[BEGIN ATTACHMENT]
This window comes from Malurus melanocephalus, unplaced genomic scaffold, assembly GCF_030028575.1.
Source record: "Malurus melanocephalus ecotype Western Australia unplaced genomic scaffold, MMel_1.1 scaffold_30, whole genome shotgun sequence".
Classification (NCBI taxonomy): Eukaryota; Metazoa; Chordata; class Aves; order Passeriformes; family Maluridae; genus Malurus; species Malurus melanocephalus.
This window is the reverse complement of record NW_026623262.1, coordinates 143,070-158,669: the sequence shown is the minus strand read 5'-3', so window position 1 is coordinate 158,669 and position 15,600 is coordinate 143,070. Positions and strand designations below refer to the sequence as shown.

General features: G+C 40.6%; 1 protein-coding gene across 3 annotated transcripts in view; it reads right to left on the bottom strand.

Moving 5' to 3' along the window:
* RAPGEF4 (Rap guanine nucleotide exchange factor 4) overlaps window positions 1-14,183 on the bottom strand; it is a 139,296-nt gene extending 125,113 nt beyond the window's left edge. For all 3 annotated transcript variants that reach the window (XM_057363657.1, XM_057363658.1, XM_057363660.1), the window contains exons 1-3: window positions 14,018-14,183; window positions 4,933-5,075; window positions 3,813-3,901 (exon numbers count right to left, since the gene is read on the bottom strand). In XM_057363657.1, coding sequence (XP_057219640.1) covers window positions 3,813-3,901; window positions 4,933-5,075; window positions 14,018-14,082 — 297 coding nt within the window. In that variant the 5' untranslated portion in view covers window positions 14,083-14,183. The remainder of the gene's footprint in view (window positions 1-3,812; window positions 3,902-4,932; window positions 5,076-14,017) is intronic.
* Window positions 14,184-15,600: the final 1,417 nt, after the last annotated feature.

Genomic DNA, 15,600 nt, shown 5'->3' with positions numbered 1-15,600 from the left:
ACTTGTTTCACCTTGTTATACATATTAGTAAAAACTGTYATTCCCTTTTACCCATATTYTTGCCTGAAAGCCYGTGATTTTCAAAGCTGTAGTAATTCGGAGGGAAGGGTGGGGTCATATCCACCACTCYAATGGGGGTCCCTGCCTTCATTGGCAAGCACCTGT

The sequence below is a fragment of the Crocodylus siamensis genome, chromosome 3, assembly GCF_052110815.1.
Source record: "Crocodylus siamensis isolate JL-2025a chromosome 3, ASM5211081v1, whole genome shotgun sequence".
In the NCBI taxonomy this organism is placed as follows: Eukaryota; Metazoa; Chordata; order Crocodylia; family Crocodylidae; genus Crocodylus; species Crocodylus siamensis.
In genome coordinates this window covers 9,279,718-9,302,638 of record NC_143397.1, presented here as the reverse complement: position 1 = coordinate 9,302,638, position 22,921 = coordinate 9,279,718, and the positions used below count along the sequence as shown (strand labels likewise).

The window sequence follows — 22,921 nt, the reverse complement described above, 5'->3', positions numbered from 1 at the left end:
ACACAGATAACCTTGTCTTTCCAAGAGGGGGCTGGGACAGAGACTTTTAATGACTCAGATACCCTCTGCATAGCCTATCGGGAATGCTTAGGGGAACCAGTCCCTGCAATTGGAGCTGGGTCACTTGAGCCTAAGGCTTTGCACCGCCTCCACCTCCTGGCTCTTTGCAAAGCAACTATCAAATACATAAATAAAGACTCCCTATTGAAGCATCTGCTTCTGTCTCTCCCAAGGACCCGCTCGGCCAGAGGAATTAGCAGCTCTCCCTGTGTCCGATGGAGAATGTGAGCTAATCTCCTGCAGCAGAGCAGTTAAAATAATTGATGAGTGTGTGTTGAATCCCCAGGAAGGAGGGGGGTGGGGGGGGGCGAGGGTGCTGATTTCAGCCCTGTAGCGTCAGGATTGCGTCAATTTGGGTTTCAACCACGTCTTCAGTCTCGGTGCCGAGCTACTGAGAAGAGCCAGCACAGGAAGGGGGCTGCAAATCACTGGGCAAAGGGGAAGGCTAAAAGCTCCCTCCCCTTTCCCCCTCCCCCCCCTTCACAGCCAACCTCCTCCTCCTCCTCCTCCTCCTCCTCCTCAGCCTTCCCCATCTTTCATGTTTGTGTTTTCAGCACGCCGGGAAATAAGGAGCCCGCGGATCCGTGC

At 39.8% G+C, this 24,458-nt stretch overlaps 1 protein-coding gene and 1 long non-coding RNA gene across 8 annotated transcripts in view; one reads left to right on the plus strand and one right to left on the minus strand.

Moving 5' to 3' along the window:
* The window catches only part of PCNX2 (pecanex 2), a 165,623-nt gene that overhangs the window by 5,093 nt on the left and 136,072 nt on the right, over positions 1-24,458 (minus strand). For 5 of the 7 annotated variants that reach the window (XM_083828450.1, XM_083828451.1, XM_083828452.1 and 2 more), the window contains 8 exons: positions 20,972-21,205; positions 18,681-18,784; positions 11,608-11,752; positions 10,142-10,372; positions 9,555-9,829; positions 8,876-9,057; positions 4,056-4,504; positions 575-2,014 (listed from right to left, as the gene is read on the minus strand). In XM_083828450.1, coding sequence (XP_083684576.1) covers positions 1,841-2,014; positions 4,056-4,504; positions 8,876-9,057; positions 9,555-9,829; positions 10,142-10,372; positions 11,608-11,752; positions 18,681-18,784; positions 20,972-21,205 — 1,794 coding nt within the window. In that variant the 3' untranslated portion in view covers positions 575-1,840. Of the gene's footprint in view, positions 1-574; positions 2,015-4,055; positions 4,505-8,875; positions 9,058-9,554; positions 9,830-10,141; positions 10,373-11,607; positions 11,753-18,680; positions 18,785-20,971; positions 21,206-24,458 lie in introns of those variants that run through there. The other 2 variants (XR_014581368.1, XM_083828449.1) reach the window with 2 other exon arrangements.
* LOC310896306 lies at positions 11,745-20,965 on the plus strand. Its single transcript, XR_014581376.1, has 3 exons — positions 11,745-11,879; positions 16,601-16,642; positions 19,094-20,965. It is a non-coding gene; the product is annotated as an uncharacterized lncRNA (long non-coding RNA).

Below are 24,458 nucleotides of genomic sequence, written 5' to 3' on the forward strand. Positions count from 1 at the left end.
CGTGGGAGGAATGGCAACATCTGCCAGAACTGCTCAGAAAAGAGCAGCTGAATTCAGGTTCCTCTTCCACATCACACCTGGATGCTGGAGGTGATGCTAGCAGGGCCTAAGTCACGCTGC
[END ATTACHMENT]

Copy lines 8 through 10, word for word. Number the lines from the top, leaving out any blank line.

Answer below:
* Window positions 14,184-15,600: the final 1,417 nt, after the last annotated feature.

Genomic DNA, 15,600 nt, shown 5'->3' with positions numbered 1-15,600 from the left:
ACTTGTTTCACCTTGTTATACATATTAGTAAAAACTGTYATTCCCTTTTACCCATATTYTTGCCTGAAAGCCYGTGATTTTCAAAGCTGTAGTAATTCGGAGGGAAGGGTGGGGTCATATCCACCACTCYAATGGGGGTCCCTGCCTTCATTGGCAAGCACCTGT